English Language & Usage Stack Exchange is a question and answer site for linguists, etymologists, and serious English language enthusiasts. Join them; it only takes a minute:

Sign up
Here's how it works:
  1. Anybody can ask a question
  2. Anybody can answer
  3. The best answers are voted up and rise to the top

Possible Duplicate:
“Nikki’s and Alice’s X” vs. “Nikki and Alice’s X”
Preferred way to apostrophise in case of dual or multiple ownership by distinct entities

(writers' and teachers' wages) or (writers and teachers' wages)

writers and teachers are both plural

When you have multiple nouns, and all those nouns own the same thing, do you put the apostrophe showing possesion in all the nouns or just the last noun?

share|improve this question

marked as duplicate by coleopterist, MετάEd, jwpat7, Cameron, Jasper Loy Oct 16 '12 at 6:31

This question has been asked before and already has an answer. If those answers do not fully address your question, please ask a new question.

This question can be improved by citing reference works you have already consulted to try to answer your own question before asking here. Let us know why you feel the results were inadequate. – MετάEd Oct 16 '12 at 3:28
up vote 4 down vote accepted

According to The Grammar Bible by Michael Strumpf (page 29), in a section on "Possessive Case":

Sometimes possession is shared by several nouns. In these cases, just make the last word in the series possessive.

  • America and Canada's timber resources are dwindling

  • Thomas and French's discovery shocked the world.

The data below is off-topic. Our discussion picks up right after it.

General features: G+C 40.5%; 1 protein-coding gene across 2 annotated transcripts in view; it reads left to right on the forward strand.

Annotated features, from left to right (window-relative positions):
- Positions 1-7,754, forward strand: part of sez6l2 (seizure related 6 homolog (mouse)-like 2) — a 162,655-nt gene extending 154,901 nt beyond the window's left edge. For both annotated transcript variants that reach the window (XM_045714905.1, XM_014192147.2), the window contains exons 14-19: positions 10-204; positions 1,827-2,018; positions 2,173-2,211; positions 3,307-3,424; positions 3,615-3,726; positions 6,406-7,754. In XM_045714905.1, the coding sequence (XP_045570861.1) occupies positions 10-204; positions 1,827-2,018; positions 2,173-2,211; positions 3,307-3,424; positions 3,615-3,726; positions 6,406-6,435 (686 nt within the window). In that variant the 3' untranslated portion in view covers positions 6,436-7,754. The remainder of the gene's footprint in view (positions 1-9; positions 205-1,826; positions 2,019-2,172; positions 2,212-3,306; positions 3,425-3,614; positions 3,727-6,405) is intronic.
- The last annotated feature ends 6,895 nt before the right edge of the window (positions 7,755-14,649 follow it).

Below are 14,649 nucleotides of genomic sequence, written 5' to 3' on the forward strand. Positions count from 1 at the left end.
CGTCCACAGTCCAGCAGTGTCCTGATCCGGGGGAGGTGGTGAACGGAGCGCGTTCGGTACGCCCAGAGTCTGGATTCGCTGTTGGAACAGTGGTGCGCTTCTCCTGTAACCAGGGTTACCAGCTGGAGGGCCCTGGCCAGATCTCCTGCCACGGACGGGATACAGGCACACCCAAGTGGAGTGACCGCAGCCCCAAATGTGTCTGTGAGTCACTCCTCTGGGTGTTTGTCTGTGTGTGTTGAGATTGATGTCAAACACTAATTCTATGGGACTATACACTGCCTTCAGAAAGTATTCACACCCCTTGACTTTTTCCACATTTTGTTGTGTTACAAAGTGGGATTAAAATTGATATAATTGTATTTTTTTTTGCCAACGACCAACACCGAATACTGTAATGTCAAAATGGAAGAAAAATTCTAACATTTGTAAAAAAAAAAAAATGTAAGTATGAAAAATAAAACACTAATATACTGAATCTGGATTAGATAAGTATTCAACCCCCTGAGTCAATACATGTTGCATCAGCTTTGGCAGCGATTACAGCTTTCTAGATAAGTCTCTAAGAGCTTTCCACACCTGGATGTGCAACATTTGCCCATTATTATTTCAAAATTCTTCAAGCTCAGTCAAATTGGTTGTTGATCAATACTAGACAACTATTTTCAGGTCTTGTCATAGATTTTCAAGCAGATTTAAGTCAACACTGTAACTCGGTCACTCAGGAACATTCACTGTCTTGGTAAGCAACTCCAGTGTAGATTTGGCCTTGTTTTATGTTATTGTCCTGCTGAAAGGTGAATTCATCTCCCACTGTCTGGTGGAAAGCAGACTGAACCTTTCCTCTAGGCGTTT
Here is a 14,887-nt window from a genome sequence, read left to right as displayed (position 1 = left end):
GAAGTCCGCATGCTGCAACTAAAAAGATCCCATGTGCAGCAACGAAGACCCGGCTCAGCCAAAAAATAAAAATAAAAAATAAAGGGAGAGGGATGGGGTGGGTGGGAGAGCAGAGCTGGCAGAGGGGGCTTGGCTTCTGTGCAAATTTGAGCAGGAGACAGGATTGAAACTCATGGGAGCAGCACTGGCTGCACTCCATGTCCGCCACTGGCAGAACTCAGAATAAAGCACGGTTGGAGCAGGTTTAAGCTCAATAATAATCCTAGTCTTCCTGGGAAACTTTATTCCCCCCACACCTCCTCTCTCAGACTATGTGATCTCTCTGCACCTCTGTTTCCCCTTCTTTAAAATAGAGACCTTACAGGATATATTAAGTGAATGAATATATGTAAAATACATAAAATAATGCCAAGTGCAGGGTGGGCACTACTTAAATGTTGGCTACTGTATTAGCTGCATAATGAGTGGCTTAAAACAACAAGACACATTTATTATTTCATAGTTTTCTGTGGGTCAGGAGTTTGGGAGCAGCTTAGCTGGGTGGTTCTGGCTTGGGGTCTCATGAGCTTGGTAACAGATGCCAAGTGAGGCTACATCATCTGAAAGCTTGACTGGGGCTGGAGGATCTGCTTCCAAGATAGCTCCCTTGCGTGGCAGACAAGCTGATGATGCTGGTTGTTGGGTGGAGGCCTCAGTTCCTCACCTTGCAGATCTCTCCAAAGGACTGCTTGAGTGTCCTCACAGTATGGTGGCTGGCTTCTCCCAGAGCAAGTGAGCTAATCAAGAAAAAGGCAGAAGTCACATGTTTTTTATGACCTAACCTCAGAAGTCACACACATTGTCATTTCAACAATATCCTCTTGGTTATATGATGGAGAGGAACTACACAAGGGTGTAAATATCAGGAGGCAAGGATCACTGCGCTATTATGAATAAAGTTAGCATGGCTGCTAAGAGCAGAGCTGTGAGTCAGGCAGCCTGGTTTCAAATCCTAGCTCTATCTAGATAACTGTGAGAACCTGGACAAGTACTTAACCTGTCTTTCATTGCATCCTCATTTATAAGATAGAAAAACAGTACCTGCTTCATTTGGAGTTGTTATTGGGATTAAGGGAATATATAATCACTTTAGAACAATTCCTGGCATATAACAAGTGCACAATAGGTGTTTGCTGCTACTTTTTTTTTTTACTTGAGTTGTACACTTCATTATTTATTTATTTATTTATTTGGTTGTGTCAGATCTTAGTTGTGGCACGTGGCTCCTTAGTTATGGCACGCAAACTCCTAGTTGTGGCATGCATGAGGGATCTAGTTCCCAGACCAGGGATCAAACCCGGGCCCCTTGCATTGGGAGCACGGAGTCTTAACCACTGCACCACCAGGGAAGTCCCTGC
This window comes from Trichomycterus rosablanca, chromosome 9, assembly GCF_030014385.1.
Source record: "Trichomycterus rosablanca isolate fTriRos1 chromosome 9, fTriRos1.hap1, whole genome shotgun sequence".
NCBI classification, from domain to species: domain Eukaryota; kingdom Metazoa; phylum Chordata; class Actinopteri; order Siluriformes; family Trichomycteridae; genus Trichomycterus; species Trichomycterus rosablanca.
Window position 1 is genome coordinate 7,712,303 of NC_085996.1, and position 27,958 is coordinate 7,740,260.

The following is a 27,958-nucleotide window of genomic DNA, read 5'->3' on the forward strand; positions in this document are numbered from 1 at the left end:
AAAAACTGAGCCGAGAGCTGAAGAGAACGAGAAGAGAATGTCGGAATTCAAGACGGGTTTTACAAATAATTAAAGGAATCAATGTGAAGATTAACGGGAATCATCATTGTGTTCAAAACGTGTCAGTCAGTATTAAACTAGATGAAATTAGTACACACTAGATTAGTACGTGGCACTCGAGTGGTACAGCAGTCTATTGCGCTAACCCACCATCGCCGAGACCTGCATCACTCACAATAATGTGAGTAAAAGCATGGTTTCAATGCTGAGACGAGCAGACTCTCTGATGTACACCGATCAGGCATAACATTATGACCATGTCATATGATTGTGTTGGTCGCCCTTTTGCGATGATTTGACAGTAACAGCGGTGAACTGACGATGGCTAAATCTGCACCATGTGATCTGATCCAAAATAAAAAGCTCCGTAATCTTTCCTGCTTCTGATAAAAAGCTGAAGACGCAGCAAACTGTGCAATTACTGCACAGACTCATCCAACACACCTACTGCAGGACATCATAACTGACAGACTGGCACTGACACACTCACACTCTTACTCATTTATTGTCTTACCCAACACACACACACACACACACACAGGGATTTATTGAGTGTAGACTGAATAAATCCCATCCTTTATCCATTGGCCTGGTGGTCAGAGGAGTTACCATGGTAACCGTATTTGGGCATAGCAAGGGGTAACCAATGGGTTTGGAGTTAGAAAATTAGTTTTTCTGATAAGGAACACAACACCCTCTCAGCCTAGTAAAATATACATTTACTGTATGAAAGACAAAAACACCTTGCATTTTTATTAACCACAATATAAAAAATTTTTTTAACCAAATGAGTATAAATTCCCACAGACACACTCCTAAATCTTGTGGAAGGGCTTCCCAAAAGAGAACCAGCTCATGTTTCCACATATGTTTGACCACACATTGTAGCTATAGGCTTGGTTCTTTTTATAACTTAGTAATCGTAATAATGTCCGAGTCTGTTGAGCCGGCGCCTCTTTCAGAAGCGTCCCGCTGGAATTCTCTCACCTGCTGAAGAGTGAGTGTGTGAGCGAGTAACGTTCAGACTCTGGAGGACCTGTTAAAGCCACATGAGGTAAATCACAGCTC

• Leslie and Eric's lasagna is to die for.

These sentences all contain nouns that show joint ownership. In the first sentence, the resources belong to America and Canada. In the second sentence, the discovery belongs to both Thomas and French. In the third sentence, the lasagna belongs to both Eric and Leslie.

To show individual ownership, apply the possessive sign to each item in the series.

  • America's and Canada's timber resources are dwindling

  • Thomas's and French's discoveries shocked the world. [Note: I personally would have used Thomas' instead of Thomas's.]

  • Leslie's and Eric's lasagnas are to die for.

In these examples, each noun has individual ownership of resources, of a discovery, or of a lasagna. These things are not shared.

In your example, if you followed the above advice, you would write either: The writers and teachers' wages were stagnant. Or The writers' and teachers' wages were stagnant. It depends on if you consider the ownership of wages joint or individual. I would actually recommend rewording this anyway: The wages of the writers and teachers were stagnant.

share|improve this answer
+1 As it is according to common sense as well. – Kris Oct 16 '12 at 5:10

I would definitely include the apostrophes on both, to avoid ambiguity. "Writers and teachers' wages have gone up" could be misinterpreted to mean writers themselves have somehow gone up. Most people would probably be able to intuit your meaning, but it might require a quick second reading (which you never want as a writer).

It follows the same sort of rule as suspended hyphens, as in "He had great short- and long-term memory." The first word should carry some punctuation to show its relationship to what follows.

share|improve this answer